MG: That Dvořák cycle constitutes your program’s entire second half, but the first half features music from four other composers. Could you tell us about that?
LOA: I’d love to say something about the first half of the program because that’s become quite a journey. A central piece in that half is the piano sonata 1. X. 1905 by Leoš Janáček. I started studying that a few months back. I played that when I was young, 25 years ago. And now, coming back to it a few months ago, it occurred to me how relevant the piece is today.
The piece is based on an event where a worker got killed during a demonstration in Brno on the 1st of October 1905, and that’s why the sonata has this date as its title. It has these two movements “Foreboding” and “Death.” It’s a dramatic piece, and it’s a piece full of anger and anxiousness and tragedy and real beauty and sorrow. When I studied this, I was thinking, oh my goodness, how relevant this is today, with all the demonstrations we see in the world: in Iran, people get killed on the streets; in Russia, obviously, with the Ukraine situation. I started thinking about how this is a piece for today and how I can do something more in this program to reflect that.
I wanted to include and surround the Janáček with two short pieces. One Russian piece and one Ukrainian piece. The first piece is by the Russian composer Alexander Vustin, a composer rather unknown outside Russia, but I got to know him in 2019 when he came to be a composer-in-residence at my festival in Norway. Very sadly, he died of COVID in 2020 in Moscow. It’s a beautiful piece called Lamento. And then, after the Janáček, I’m going straight into a Ukrainian piece by Valentin Silvestrov, one of his Bagatelles, which is dreamy music, nostalgic. It’s like he tells us a story about what was or hopes for what that could be. So for me, this first half has become quite a personal journey. It says something about where we are today, and it gives us time to reflect on the situation in this world.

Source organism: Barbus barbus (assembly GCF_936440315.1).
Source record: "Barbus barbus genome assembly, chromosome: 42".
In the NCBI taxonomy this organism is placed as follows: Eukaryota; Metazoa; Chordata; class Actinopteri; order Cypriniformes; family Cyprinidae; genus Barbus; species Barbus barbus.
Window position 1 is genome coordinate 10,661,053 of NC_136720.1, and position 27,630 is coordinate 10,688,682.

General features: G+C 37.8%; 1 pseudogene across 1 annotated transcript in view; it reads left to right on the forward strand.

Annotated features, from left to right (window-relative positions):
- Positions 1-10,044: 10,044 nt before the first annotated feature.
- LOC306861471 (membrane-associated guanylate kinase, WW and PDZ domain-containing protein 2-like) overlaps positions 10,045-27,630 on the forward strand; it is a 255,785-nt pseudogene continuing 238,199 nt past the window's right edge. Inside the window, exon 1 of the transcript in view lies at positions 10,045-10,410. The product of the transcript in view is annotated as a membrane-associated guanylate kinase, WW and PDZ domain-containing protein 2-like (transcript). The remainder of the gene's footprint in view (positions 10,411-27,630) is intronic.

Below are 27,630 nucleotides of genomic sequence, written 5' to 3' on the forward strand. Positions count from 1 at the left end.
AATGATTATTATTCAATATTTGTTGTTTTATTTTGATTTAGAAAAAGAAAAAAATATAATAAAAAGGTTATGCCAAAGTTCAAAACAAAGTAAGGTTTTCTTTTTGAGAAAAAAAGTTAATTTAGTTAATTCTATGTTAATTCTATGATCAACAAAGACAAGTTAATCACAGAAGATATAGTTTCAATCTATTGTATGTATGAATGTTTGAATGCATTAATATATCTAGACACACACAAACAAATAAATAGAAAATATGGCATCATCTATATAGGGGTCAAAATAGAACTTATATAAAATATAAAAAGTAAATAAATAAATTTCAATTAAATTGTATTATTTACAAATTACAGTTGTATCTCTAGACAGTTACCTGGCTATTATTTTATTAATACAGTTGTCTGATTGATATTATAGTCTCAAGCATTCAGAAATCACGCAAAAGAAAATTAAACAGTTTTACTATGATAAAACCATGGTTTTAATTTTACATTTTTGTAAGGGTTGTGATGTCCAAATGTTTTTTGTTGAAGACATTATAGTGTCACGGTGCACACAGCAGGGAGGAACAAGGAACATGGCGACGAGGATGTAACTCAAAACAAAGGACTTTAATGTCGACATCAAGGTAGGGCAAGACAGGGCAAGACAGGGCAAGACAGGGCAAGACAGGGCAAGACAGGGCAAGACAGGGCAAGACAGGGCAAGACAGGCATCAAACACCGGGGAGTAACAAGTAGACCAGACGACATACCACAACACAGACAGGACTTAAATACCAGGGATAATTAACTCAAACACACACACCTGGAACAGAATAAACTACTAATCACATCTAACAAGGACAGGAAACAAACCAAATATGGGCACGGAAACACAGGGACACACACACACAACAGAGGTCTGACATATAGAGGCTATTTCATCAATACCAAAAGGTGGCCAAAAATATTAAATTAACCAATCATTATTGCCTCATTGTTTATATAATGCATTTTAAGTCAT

And then I have the “Pathétique” Sonata after that. Beethoven sort of has everything in it. There’s the anger, and there’s the comforting. Then the Dvořák is a life-confirming piece, all about Czech life in the 19th century — the dances, the high and low, the joy and mystery of life.
MG: You were the first the perform a recital on Spivey Hall’s “Clara” Hamburg when it was new, almost right out of the shipping crate. In the interim, they purchased a second Hamburg Steinway, named “Robert,” as a companion instrument to Clara. Your most recent concert for Spivey Hall was a remotely streamed video recital because of the pandemic, but have you had any opportunity to play Robert in the intervening years?
LOA: This will be my first chance to be inside this relationship with Clara and Robert in Spivey Hall and to feel the friction and the affection between them. And I will have to choose. That’s the difficult thing. I’m curious. So no, I haven’t played Robert yet.
MG: When given a choice of pianos for a recital, what characteristics do you look for between them? Is it a matter of which will best fit the repertoire you are playing? How do you choose?
LOA: Sometimes it depends slightly on repertoire, but I would say that I’m good with a good piano. With an all-around good piano, you can play most music. I’m looking for a piano that I feel has generosity. It has evenness between the registers. It has a singing tone, not brittle but open, and has a full bass. And my fingers feel comfortable with the action. It’s pretty intuitive how I choose a piano in the end, and I do it quite quickly. I know after a few minutes that I prefer one to the other. Not always, but usually. It will be interesting to see who I prefer of these two personalities. ■
• Leif OIve Andsnes will perform a solo recital of music by Dvořák, Janáček, Vustin, Silvestrov, and Beethoven this Saturday, January 28, at Spivey Hall.